On January 7th, Little Wound School submitted a grant application to the National Endowment for the Humanities. This application seeks funding to record, produce, and broadcast a limited series of oral history podcasts about major events and eras in Oglala Lakota history.
Each podcast would cover a particular topic. The first podcast episodes include histories and conversations about early Lakota history. Later episodes cover topics such as the Wounded Knee Massacre, the 1973 Wounded Knee Occupation, the Battle of the Greasy Grass, and the impact the Indian Reorganization Act of 1934 had on Oglala Sioux Tribe governance. The final episodes look toward the future, the youth, and Crazy Horse’s Seventh Generation prophecy. Each episode would be published on podcast platforms, like Spotify and the Apple Podcast app. Additionally, KILI Radio has committed to broadcasting them.
“This is an opportunity for Little Wound School to continue its mission of providing our students not just a great education, but a deep understanding of Lakota culture and history as well,” district superintendent Charles Cuny said.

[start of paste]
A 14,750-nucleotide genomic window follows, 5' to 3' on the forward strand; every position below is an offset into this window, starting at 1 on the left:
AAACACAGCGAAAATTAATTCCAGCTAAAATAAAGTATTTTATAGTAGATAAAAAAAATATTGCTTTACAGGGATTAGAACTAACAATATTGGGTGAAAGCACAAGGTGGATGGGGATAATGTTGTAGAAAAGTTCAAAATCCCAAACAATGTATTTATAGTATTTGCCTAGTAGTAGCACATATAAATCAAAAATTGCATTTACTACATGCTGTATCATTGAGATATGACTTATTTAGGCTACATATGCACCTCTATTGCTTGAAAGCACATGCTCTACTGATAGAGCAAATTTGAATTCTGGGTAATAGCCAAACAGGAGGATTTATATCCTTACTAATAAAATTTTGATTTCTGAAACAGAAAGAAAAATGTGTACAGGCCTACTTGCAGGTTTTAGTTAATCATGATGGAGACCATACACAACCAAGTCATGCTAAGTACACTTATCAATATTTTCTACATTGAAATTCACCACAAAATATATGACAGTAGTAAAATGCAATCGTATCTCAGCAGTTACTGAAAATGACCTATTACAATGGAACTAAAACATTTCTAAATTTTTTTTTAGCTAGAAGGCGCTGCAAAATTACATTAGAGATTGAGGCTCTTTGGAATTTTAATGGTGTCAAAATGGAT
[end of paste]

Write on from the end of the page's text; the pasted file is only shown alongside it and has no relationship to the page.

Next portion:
Little Wound’s project will not simply release a collection of radio broadcast-like podcasts. It also includes ways to involve both students and community members throughout the process.
“These stories are important,” Mark Hetzel said, the Little Wound teacher who designed and wrote the grant with former district employee Alex Mackey. “It’s not enough to just share the stories—we want to start a conversation about them, too. That’s why we will work with teachers and other schools to plan lessons and activities around each episode. We want to publish resources that help teachers use oral histories in their classrooms and engage students deeply with the content.”
Little Wound has found wide support for this project. Several well-known researchers and scholars have offered to help, along with a number of media production specialists.
Matilda Montileaux, formerly a Lakota teacher at Little Wound and now director of the school’s Tokata Wicoicage Lakol Wounspe language project, is one of the advisors. “Teaching the Lakota language is critical, we know that, but we also need to find ways to share and teach the younger generations about our history and culture,” Montileaux said of the grant.
“Grant funding is never guaranteed, but we are committed to this idea and believe it is important for our students and community,” Cuny said. “Our school board has been a leader making sure students have unique and impactful learning opportunities. This is definitely one of them.”